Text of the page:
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History, Heritage, and Family Fun

Traditional and new ways to build—and preserve—family memories.

The project was started, but who knows when it will ever end. It took on a life of its own, Sherman says. “Every year, we add new questions and we take turns keeping the game.”

Buy a blank board and accessories:

In English:

Bare Books

En español:

Juegos de mesa para todos

Family Cookbook
What better way to pass down memories of family get-togethers than by sharing your favorite recipes? 

In Creating an Heirloom: Writing Your Family’s Cookbook, author Wendy A. Boughner Whipple says that the first step in producing your own cookbook is to decide which part of your family to focus on: your mother’s side or your father’s; yours or your spouse’s or partner’s?

Next, Whipple advises choosing a theme. Popular ideas include special occasions, Christmas, or treasured memories. Now you’re ready to start asking your relatives for recipes. It’s good to send a sample recipe so everyone knows the format to use. Also, think about incorporating a history of the recipes, photos of family members enjoying the dish, and special cooking instructions.

If anyone has a copy of recipes handwritten by grandparents or great-grandparents, consider scanning the image and including it alongside a transcription and, if necessary, a translation of the recipe. A glossary of fruits and vegetables not known in the United States, or cooking tools not in use today, might also be helpful to younger generations.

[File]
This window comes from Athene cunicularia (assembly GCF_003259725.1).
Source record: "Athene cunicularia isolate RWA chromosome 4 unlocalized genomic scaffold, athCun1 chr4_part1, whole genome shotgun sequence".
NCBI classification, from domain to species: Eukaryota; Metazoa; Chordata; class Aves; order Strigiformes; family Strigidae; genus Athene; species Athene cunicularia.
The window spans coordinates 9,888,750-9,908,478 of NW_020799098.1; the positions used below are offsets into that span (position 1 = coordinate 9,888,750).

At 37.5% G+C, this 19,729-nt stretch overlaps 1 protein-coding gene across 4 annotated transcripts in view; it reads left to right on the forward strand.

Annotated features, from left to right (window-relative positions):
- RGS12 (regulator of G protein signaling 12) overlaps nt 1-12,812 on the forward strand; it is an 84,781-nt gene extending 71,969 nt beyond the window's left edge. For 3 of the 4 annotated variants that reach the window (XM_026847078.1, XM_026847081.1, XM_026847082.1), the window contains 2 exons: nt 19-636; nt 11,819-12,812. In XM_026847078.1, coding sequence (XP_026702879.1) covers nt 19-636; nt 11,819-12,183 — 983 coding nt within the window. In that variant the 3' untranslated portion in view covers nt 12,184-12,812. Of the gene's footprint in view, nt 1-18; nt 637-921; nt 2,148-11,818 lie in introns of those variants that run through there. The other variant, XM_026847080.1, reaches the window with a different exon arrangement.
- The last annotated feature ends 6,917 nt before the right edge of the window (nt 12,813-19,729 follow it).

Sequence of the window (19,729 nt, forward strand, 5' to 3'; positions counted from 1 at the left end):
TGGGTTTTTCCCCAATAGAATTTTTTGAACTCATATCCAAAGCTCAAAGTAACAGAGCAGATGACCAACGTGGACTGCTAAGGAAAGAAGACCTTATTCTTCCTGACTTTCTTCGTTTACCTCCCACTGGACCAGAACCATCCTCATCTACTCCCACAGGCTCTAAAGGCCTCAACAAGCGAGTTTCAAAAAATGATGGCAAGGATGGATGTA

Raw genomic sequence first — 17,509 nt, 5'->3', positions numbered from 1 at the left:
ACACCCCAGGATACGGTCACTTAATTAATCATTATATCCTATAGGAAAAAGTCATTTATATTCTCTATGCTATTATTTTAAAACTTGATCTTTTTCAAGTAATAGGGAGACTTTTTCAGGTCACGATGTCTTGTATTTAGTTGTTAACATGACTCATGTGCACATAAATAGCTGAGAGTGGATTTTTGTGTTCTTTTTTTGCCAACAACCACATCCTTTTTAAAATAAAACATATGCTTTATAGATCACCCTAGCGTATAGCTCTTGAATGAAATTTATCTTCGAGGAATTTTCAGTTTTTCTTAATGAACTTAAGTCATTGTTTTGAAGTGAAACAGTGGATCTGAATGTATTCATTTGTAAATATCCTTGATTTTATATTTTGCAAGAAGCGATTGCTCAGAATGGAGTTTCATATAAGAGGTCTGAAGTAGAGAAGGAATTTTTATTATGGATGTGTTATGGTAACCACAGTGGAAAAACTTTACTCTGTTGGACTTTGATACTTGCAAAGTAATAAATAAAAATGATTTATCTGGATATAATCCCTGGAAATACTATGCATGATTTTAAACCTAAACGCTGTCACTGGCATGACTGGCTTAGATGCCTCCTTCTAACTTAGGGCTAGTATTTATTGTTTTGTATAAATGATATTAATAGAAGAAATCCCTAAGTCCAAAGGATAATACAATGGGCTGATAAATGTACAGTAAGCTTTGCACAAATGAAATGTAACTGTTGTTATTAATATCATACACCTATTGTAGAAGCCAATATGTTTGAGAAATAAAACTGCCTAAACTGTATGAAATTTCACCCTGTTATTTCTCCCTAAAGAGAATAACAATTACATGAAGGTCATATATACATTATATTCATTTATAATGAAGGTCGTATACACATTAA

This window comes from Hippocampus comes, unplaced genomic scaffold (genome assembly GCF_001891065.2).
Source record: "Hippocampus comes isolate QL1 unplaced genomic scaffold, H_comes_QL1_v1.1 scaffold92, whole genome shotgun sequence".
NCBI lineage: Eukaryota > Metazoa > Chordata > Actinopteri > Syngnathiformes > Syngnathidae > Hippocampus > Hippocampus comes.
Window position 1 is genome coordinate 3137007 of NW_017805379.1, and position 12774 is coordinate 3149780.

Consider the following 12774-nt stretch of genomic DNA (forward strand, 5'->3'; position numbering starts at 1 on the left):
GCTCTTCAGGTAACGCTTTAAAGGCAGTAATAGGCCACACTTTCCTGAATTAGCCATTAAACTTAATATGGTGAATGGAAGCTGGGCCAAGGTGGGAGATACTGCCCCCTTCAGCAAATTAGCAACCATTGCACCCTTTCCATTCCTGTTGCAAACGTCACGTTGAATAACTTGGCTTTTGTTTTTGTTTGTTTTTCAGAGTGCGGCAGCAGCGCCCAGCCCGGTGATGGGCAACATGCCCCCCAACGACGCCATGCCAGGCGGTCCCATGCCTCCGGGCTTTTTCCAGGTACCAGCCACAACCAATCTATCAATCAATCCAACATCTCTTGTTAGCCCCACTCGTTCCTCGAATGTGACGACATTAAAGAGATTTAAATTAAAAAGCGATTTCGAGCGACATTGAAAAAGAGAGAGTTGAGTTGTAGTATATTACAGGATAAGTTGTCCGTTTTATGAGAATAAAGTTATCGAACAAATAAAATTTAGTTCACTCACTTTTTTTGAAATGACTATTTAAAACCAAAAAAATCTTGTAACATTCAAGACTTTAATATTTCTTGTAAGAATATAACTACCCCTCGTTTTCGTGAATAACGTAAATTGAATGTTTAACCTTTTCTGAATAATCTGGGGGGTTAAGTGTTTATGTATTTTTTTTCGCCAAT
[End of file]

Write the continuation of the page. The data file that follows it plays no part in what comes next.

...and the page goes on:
Create your own cookbook:

In English:

The Cookbook Company

En español:

Libros de receta Lulu

Family Tree
“Building a family tree takes organization and persistence,” says San Antonio genealogist Mimi Lozano, 74. Even so, with time, everyone can do it, says the founder and editor of Somos Primos, an online publication dedicated to events and information concerning Hispanic heritage, with a historic, multiethnic global perspective.

Documents such as government census records, wills, naturalization paperwork, baptism records, and marriage certificates are the keys to learning about your family’s past, Lozano says. This paperwork, some of it dating back to the 16th century, can be found in the United States, as well as in your family’s country of origin, churches, libraries, through genealogical and historical societies and on genealogical websites. 

But how do you start? By going backwards, says Lozano, whose family is originally from Mexico. First find out about your parents; then keep going backwards, to the marriages of grandparents, great-grandparents, as far as possible. Lozano points out that Spanish-heritage researchers have an easier task because women keep their maiden names throughout their marriage.

To make sure you’re tracing your ancestry accurately, compare information on different documents. “If a García married into the Rodríguez family,” says Lozano, “look at the birth certificates for their children and see if the dates match up in comparison to when they had their wedding.” Especially helpful: “Look for primary documents that your relatives might have,” she says, referring to papers produced at the time certain events (for example, marriages and baptisms) took place that are signed by an official agent and/or witnessed on that occasion.

“To start your search, network with family. If your family is from Peru, see if family members still live there and get in contact with them,” Lozano says. “Start with what you know and have in the form of records, documents, letters, photos, oral histories, family legends. All provide clues, going from the known to the unknown.

Another option is finding a historian from your city of origin or a professional genealogist who can help you find the documents you need or provide information on relatives. Independent genealogists charge anywhere from $20 to $70 per hour.

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